To extrapolate from Seidman’s discussion on software engineering certification, the code of ethics outlines the moral principles and ideals for socially responsible performance of professional responsibilities relevant to a line of work.11 The body of knowledge is a compiled set of understandings, such as facts, concepts, principles, tools, measures, methods, and goals. Useful bodies of knowledge, such as Software Engineering Body of Knowledge ISO/IEC TR 19759:2005, are drawn from established understandings that are found to be relevant and reliable by stakeholders invested in a topic. A certification’s relevance and perceived practical competency is strongly influenced by the process used and contributors involved to form the content scope.

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Achievement costs are related to the preparation and completion of certification assessments. Certifications require preparation time. Certifications require preparation resources, such as practice exams, books, and training courses. Many certification exams can be taken at local commercial testing centers, but assessment availability may require the candidate to incur travel expenses. Finally, there are the exam fees. As part of this cost item, there may be an application fee in addition to the exam fee. Exam fees are established to cover testing-center expenses as well as exam authoring, quality, and maintenance costs. Assessment grading may be automated; however, greater costs should be expected if grading requires human involvement. Practice or skills-based assessments requiring specialized equipment have fees to cover the capital and operational expenses necessary to supply the assessment environment.

Many certifications are designed with recertification requirements to be completed within defined renewal cycles. Recertification often involves maintenance costs, such as annual maintenance fees with the issuer and/or possibly a recertification fee charged upon renewal. Vendor- or technology-centric certifications effectively expire upon new major product releases, requiring the passing of additional assessments tailored to the new release in order to maintain currency. Recertification for vendor- or technology-neutral certifications typically involves ongoing education. This education requirement may incur education fees depending on availability, types, and quality of education stipulated by the issuing authority. A holder may be able to apply direct professional practice to recertification. Conferences and formal instruction offerings are likely to impose a fee. Non-local in-person offerings incur travel expenses.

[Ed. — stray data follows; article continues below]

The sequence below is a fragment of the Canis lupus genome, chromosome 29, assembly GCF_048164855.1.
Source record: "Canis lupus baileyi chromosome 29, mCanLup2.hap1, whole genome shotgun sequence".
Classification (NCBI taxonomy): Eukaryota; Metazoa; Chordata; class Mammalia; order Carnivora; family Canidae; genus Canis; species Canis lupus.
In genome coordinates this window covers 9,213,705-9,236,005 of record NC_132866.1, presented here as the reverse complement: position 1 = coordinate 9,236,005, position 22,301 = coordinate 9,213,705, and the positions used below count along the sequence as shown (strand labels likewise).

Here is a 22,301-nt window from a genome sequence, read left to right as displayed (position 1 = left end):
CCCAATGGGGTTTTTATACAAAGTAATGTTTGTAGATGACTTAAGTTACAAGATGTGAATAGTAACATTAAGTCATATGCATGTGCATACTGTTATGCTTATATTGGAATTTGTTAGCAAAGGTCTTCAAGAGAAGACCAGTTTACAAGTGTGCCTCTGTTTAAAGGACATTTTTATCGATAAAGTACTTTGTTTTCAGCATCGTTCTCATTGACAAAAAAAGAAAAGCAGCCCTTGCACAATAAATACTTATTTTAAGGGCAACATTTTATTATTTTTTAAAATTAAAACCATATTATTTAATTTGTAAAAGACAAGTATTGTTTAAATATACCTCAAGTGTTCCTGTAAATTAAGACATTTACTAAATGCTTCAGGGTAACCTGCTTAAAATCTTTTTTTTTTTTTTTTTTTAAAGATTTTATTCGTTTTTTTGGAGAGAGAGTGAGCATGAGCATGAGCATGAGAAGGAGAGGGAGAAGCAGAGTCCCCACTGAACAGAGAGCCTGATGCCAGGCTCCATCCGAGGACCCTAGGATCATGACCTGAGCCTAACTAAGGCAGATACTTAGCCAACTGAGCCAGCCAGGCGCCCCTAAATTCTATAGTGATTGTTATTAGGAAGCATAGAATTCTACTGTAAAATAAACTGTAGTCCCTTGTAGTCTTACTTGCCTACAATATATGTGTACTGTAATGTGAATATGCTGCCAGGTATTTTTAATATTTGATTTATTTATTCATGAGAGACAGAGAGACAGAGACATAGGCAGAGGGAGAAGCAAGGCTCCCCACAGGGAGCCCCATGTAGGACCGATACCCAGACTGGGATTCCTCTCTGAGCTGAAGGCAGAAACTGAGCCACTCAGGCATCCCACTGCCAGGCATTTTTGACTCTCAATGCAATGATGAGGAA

Although an education opportunity is provided at no cost, the time to attend is unavoidable. If one holds multiple certifications, the chances of non-overlapping recertification requirements is high. To diversify the types of education sought within a recertification cycle, an issuer may specify the number of times a certain education type or topic area may be applied. Recertification costs may overtake achievement costs in the long run.

Opportunity costs are intangible and yet real. The most apparent cost item is work-life balance. The time spent preparing for and maintaining a certification is often in addition to work and personal demands. Within any popular category of certifications are multiple options from which a practitioner must choose. Given the financial outlay and work-life balance issues, for some it may be a burden to hold numerous certifications within closely related or overlapping focus areas.

Professional mobility is another opportunity cost to consider. Although Seidman raises mobility as an issue with regards to software engineering,11 it is reasonable to broadly consider that employers within a particular country may not recognize a particular localized issuer, competency model, professional practices, the body of knowledge, or the assessment as being relevant in their country for their purposes. While certifications may be cheaper than a college degree in the short term, not pursing a post-secondary or graduate degree may have its own opportunity costs regarding advancement or career flexibility.